“I even remember as a kid asking why television isn’t better,” she laughs, noting that most viewers are now enjoying a golden age of TV shows with great variety and depth. “The Partridge Family was adorable,” she admits, noting that Susan Dey’s character, Laurie, was named for her, and Newbound’s first boyfriend Keith earned a certain notoriety as the namesake for the David Cassidy role.

“My dad had an unusual style when it came to writing,” Newbound recalls. “He wrote long-hand and he liked writing with people around. He would write around the pool or with the TV on. Our family life was going on and he would be writing on his yellow pad, he didn’t even have an office at home. It was never like, ‘Shhhh, your dad is writing.’”

While their family was part of a large Canadian diaspora that migrated to Hollywood in the 1960s, Newbound says her parents never had a strong sense of national identity. “He felt like his country was the theatre. The collegial atmosphere of being with other actors and directors and producers in that world, that is where he found his sense of family and belonging.”

Slade is now 87, and sadly lost his lifelong spouse Jill this past spring. Newbound currently writes a blog called the Panini Press (www.thepaninipress.net) that details what it is like to be squeezed between the concerns of aging parents and maturing children. “It’s such a common story but in a weird way it’s almost untold,” she says.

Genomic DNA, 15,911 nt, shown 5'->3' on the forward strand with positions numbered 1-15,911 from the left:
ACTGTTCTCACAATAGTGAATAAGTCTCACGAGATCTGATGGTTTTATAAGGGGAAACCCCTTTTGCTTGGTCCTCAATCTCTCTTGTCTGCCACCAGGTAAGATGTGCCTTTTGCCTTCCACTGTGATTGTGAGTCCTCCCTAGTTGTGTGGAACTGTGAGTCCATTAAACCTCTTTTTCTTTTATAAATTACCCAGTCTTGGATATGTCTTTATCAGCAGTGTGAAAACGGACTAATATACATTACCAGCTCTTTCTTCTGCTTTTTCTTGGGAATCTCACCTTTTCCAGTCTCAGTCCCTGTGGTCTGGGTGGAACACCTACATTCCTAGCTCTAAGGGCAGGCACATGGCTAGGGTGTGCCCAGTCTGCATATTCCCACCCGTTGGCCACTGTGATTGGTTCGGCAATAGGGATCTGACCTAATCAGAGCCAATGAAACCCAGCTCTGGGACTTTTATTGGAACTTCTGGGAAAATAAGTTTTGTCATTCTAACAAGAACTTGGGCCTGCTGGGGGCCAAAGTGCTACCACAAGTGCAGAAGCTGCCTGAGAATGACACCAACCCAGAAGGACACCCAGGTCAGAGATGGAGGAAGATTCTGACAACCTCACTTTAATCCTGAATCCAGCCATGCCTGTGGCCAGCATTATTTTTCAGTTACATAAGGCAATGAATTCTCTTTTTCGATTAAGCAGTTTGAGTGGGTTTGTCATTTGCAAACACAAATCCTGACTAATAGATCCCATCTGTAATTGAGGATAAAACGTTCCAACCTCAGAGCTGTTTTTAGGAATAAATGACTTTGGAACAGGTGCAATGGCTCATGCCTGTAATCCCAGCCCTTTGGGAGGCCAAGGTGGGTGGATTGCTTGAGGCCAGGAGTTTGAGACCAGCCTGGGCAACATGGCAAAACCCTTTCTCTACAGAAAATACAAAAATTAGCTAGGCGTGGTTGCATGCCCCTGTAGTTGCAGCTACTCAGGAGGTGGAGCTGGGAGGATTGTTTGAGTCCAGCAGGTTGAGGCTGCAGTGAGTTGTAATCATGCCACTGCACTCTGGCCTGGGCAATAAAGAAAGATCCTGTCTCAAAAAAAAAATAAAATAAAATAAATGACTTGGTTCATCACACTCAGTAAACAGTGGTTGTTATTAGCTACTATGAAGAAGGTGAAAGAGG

The Classic Theatre Festival production of Same Time, Next Year, which has generated much buzz among audiences and theatre reviewers, closes on Sunday, July 16, followed by the opening of George Bernard Shaw’s comedy Candida on July 21, and the mystery thriller I’ll Be Back Before Midnight on August 18. The theatrical historic walking plays Perth through the Ages and The Lonely Ghosts Walk continue to run 7 times weekly as well through the end of August.

For tickets call 1-877-283-1283 or visit ticketsplease.ca

SUGARMAN SHINES: Delightful Classic Theatre Festival Comedy